Early-maturing annual legumes: an option for cover cropping in rainfed olive orchards uri icon


  • Cover cropping is a major challenge in the sustainable management of rainfed olive orchards. From a 5 year study (2009–2014), the effect of a mixture of early-maturing and self-reseeding annual legumes (Legs) grown as a cover crop in a rainfed olive orchard was compared with a cover of natural vegetation fertilized with 60 kg nitrogen (N) ha−1 year−1 (NV +N), and a cover of natural vegetation not fertilized (NV −N). The study took place in NE Portugal. The following were assessed: (1) the performance of the covers by measuring ground cover percentages, dry matter yields and N content in aboveground biomass; (2) the soil fertility through chemical and microbiological assays and by growing plants in pot experiments; and (3) the nutritional status of olive trees and olive yields. Legumes gave higher ground-cover percentages, produced more biomass and accumulated more N in shoots in comparison to natural vegetation, whether fertilized or not. The results showed intense biological activity [microbial carbon (C) and N, CO2–C evolved in a laboratory incubation, metabolic quotient, total culturable fungi and bacteria, and acid phosphatase activity] in the 0–10 cm soil layer of the treatments producing more biomass (Legs and NV +N). However, soil available N was greater in soil samples from the Legs plot. N recoveries by turnip (Brassica rapa var. rapa L.) and rye (Secale cereale L.) grown in pot experiments were 84.4 and 60.2 mg pot−1 in soil samples from the Legs treatment and 29.4 and 27.1 mg pot−1 and 14.2 and 13.6 mg pot−1, respectively in NV +N and NV −N plots. Sown legumes appeared less effective in increasing organic C than natural vegetation. Nevertheless, in the Legs plot the increase of easily mineralizable C was proportionally higher than the increase of total organic C, which may mean that a more reactive pool of organic C is created, which may reduce the turnover of organic C and N in the soil. In the 10–20 cm soil layer, total organic C was significantly lower in Legs (14.0 g kg−1) than in NV −N (22.1 g kg−1) and N +NV (25.2 g kg−1) treatments, likely due to a priming effect caused by mineral N coming from the surface layer. Two years after the trial started, the N nutritional status of the olive trees was significantly higher in Legs than in natural vegetation plots even when 60 kg N ha−1 year−1 was applied. The cumulative olive yields in NV −N and NV +N plots were only 58.6 and 77.7 % in comparison to those found in the Legs plot, if only the last four harvests were considered, which were those influenced by the ground-cover treatments (2010–2013).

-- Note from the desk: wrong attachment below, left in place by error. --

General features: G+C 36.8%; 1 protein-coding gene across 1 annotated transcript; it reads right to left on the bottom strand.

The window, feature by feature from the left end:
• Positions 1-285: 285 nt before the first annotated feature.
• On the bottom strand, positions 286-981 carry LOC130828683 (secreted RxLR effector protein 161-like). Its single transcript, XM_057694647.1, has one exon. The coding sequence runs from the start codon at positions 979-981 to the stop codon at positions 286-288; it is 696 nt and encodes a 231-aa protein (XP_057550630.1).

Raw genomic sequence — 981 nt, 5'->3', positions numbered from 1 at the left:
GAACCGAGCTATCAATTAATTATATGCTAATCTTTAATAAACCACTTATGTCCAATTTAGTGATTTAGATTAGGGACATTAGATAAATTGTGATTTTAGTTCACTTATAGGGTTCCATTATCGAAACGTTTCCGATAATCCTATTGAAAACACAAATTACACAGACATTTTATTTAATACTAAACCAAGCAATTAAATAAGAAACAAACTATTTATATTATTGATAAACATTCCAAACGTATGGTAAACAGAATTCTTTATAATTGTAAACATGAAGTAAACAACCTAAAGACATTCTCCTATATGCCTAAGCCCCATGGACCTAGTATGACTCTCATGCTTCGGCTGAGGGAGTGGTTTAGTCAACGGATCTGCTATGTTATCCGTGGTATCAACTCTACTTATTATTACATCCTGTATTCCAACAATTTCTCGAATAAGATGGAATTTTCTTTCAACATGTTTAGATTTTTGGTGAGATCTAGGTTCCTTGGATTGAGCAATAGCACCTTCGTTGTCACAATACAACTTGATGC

• Supported by PRODER under the project OlivaTMAD – Rede Temática de Informação e Divulgação da Fileira Olivícola em Trás-os-Montes e Alto Douro - Medida The authors also thank Rita Diz, Ana Veiga Pinto, David Cabral and José Rocha for laboratorial assistance.

publication date

  • January 2015